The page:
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As Red Sox look to close out Cards, Game 6 can turn Series into classic

By Scott Miller | Senior Baseball Columnist

David Ortiz has the Boston Red Sox one win away from another championship. (USATSI)
David Ortiz has the Boston Red Sox one win away from another championship. (USATSI)

BOSTON -- A World Series that has pinballed between absolutely riveting (obstruction, David Ortiz, tremendous pitching) and shockingly sloppy (the Red Sox throwing to third base, Cardinals errors) now moves to Fenway Park for Game 6.

Now, fair warning: If, say, Carlos Beltran walks past David Ross at some point and says, "This is some kind of game, isn't it?" and Ross quickly agrees, stop what you are doing. Immediately. And sprint to your nearest television/radio/Wifi hotspot.

There is still time for this World Series to earn promotion from "riveting" to "classic." And that, my friends, is exactly what Game 6 is all about.

Some of the most memorable games in baseball history have been Game 6s, including -- especially -- the last time Fenway Park hosted a World Series Game 6. That is only considered probably the greatest World Series game ever played, so Michael Wacha, John Lackey, Big Papi and Matt Holliday, you are on notice to deliver on Wednesday evening.

Yep, in case the cobwebs have obscured your memory (and it is near Halloween, so beware of the cobwebs), no Game 6 has been played in Fenway since Oct. 21, 1975, back when the rain was pouring, Carlton Fisk was waving, rats were running and Sparky was philosophizing.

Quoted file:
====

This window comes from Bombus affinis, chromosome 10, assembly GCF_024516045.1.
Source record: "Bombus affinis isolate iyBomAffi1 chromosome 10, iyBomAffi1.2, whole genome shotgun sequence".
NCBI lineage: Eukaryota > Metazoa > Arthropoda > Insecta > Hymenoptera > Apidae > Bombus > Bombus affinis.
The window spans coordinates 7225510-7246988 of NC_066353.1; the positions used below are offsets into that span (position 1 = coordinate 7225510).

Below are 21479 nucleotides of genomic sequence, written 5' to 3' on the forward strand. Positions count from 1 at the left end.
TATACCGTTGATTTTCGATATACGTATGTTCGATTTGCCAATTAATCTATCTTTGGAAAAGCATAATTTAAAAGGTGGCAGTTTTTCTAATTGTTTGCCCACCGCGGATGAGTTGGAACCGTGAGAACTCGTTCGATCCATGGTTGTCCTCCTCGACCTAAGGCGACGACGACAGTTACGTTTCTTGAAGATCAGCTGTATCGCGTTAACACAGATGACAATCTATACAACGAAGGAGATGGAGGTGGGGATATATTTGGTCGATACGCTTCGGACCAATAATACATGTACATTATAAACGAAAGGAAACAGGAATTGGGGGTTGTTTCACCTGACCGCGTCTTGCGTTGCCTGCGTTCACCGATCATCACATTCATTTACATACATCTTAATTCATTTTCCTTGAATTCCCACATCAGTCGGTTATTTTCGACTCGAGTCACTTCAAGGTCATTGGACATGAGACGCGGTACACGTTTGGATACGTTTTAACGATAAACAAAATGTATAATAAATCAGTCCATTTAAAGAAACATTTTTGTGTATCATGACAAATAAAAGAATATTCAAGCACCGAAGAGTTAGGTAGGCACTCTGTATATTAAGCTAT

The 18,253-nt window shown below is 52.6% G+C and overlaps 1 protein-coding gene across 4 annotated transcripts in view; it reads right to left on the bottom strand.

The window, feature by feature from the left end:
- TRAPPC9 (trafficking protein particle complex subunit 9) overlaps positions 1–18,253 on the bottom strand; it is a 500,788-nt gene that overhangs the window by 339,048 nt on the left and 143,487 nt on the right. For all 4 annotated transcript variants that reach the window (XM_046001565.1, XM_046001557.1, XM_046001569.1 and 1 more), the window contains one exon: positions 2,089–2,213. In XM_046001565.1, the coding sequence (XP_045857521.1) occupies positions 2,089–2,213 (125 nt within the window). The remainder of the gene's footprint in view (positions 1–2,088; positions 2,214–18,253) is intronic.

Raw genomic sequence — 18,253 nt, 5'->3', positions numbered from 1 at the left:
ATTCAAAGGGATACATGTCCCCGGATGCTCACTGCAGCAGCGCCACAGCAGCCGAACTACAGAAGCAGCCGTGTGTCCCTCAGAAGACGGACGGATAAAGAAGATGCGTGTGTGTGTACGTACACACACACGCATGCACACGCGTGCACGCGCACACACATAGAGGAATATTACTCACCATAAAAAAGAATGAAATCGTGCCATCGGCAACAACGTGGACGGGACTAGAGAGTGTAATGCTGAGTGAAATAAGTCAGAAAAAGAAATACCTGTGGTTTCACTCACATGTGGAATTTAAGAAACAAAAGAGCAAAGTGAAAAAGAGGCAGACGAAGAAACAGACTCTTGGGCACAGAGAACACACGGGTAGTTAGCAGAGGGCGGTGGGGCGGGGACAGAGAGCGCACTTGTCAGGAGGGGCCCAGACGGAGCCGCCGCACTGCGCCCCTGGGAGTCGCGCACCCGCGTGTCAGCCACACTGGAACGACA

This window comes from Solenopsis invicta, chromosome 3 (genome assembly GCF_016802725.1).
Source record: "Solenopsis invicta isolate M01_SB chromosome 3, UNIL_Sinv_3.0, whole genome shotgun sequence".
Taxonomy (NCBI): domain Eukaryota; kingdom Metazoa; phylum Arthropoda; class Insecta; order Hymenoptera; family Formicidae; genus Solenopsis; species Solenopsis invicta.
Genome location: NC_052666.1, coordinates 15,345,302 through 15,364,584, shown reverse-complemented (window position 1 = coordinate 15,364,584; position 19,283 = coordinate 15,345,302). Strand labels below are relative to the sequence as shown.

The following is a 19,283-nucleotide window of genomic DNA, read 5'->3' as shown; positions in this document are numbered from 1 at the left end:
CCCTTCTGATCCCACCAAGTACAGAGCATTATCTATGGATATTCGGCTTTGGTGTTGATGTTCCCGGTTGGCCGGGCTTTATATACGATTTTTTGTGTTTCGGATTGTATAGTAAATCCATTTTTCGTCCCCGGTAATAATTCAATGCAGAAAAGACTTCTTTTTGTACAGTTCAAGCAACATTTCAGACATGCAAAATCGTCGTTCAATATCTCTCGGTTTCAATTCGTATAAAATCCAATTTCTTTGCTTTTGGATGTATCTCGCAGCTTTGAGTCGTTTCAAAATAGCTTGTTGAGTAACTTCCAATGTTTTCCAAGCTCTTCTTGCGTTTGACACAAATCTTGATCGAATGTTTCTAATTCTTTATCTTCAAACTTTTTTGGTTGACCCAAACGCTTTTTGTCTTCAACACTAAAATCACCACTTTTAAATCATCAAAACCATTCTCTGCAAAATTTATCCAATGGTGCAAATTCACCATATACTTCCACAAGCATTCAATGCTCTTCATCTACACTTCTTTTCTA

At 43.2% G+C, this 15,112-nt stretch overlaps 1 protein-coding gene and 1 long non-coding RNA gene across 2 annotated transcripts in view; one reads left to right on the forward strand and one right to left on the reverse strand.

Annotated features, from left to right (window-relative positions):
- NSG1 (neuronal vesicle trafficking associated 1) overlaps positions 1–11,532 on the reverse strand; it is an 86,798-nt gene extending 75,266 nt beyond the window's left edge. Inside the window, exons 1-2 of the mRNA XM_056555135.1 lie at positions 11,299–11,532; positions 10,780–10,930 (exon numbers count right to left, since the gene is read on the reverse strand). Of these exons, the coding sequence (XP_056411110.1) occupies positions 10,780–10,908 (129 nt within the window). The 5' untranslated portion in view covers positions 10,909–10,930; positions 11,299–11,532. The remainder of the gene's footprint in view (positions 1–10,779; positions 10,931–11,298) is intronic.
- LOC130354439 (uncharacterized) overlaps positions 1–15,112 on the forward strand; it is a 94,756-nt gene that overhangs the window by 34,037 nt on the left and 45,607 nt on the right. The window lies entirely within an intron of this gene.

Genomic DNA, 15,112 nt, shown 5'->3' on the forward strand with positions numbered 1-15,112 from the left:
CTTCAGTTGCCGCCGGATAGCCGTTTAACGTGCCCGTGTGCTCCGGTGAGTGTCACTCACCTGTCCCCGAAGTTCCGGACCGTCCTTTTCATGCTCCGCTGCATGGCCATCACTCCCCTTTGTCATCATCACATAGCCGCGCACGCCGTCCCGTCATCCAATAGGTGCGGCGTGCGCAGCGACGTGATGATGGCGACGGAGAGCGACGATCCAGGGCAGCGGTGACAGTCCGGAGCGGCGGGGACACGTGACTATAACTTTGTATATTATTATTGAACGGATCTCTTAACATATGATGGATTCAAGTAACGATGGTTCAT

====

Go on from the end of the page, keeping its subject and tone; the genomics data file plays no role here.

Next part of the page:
And even since that landmark evening passed into the history books, there have been some jaw-dropping, eye-popping, heart-stopping, extra-topping Game 6s.

Think Reggie Jackson slamming three home runs (1977), Joe Carter dancing around the bases (1993), Dusty Baker handing the ball back to Russ Ortiz as a premature souvenir (2002) and the Rangers twice moving to within one strike of winning the whole shebang before the Cardinals stole it from them (2011).

Game 6 is all about heroes (Kirby Puckett, 1991) and goats (Bill Buckner, 1986). It is long on drama (Cardinals 10, Rangers 9 in 11 innings, 2011; Twins 4, Braves 3 in 11 innings, 1991) and short on patience (Don Denkinger, blown call at first, 1985).

It took one travel day, three days of rain and then, finally, 12 innings for the Reds and Red Sox to author their masterpiece here in '75 with the Reds up 3 games to 2 and Boston desperately hanging on.

That was when, sometime around the 10th inning with the score 6-6, Pete Rose walked by Red Sox catcher Carlton Fisk and said, "This is some kind of game, isn't it?"

Fisk stared back in wonder and replied, "Some kind of game."

They played a novel that evening that has been dissected in baseball literature classes from Boston to Cooperstown.

The weather this week in Boston is cool (low 50s, high 40s), but dry. That wasn't the case when the Reds were here in 1975, and that only helped heighten the drama.

Four days elapsed between Games 5 and 6. There was the scheduled travel day from Cincinnati, Oct. 17, followed by three days of torrential rain

"Rain, rain, rain, rain," says Dick Bresciani, Red Sox vice president of archives and history, who was an assistant public relations director in '75.

"I seem to remember it as cold and snow," says Terry Crowley, Sparky Anderson's pinch-hitter extraordinaire on that Big Red Machine team. "We felt like we were ready to go, ready to play, and we kept getting postponed."